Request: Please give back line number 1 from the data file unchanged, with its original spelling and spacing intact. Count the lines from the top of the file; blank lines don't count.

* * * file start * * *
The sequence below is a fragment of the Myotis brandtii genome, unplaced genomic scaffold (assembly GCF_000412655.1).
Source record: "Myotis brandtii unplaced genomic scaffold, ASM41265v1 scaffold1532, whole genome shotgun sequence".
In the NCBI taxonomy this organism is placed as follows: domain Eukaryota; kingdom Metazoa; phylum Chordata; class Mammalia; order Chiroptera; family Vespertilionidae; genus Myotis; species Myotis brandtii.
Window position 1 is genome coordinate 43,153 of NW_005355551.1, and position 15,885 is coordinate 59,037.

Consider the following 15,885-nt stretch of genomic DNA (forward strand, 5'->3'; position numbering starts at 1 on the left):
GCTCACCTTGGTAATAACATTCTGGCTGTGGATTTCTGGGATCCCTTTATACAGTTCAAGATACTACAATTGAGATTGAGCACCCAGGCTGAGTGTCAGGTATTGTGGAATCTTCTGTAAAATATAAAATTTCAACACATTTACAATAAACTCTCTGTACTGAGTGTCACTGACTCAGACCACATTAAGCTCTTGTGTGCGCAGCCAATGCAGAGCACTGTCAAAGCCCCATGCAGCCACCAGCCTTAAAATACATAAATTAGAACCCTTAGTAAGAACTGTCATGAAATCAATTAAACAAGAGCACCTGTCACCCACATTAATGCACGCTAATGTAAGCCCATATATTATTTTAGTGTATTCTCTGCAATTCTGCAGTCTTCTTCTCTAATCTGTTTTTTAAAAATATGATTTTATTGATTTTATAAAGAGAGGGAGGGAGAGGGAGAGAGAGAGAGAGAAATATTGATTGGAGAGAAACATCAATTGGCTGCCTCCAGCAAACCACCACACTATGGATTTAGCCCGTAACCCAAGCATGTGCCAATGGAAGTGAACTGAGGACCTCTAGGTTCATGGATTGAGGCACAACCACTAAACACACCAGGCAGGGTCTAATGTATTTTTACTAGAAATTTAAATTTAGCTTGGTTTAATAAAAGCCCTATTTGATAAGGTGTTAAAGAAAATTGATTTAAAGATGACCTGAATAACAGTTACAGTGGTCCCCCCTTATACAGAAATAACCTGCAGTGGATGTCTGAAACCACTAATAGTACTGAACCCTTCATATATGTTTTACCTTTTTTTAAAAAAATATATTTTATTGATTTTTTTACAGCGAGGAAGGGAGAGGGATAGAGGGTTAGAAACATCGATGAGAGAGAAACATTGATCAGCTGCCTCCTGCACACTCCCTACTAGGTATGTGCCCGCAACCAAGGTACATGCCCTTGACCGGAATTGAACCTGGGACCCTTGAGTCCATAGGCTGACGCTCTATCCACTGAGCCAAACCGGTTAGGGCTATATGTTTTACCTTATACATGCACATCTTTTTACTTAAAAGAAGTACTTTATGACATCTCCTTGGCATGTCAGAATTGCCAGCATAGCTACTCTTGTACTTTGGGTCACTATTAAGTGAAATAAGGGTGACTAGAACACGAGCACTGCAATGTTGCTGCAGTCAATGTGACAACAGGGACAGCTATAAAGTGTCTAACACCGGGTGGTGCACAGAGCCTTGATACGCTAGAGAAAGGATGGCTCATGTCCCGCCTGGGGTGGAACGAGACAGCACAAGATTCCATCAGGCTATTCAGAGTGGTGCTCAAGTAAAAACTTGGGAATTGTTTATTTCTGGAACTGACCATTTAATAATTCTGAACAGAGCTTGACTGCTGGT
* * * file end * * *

The sequence below is a fragment of the Myotis brandtii genome, unplaced genomic scaffold (assembly GCF_000412655.1).